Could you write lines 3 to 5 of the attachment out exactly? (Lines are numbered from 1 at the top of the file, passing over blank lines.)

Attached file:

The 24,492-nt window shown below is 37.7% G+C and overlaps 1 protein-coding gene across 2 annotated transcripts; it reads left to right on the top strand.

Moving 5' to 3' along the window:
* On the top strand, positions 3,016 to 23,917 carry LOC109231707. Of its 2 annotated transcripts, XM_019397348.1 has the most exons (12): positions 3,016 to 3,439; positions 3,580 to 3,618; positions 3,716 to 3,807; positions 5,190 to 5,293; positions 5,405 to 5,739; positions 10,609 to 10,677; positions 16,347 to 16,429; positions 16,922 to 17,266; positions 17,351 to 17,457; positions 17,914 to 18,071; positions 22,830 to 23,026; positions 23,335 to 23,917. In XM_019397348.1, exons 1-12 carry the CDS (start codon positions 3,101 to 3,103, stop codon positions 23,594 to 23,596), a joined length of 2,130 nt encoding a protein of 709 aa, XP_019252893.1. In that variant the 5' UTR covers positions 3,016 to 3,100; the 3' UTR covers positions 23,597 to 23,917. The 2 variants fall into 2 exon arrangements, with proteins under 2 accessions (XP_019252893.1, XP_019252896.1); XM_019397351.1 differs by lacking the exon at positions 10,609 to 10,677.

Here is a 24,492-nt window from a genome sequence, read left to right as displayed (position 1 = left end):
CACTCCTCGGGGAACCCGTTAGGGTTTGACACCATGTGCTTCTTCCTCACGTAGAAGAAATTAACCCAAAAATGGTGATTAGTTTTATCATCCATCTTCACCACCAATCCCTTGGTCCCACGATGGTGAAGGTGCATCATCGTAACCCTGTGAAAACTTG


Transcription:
* On the top strand, positions 3,016 to 23,917 carry LOC109231707. Of its 2 annotated transcripts, XM_019397348.1 has the most exons (12): positions 3,016 to 3,439; positions 3,580 to 3,618; positions 3,716 to 3,807; positions 5,190 to 5,293; positions 5,405 to 5,739; positions 10,609 to 10,677; positions 16,347 to 16,429; positions 16,922 to 17,266; positions 17,351 to 17,457; positions 17,914 to 18,071; positions 22,830 to 23,026; positions 23,335 to 23,917. In XM_019397348.1, exons 1-12 carry the CDS (start codon positions 3,101 to 3,103, stop codon positions 23,594 to 23,596), a joined length of 2,130 nt encoding a protein of 709 aa, XP_019252893.1. In that variant the 5' UTR covers positions 3,016 to 3,100; the 3' UTR covers positions 23,597 to 23,917. The 2 variants fall into 2 exon arrangements, with proteins under 2 accessions (XP_019252893.1, XP_019252896.1); XM_019397351.1 differs by lacking the exon at positions 10,609 to 10,677.

Here is a 24,492-nt window from a genome sequence, read left to right as displayed (position 1 = left end):
CACTCCTCGGGGAACCCGTTAGGGTTTGACACCATGTGCTTCTTCCTCACGTAGAAGAAATTAACCCAAAAATGGTGATTAGTTTTATCATCCATCTTCACCACCAATCCCTTGGTCCCACGATGGTGAAGGTGCATCATCGTAACCCTGTGAAAACTTG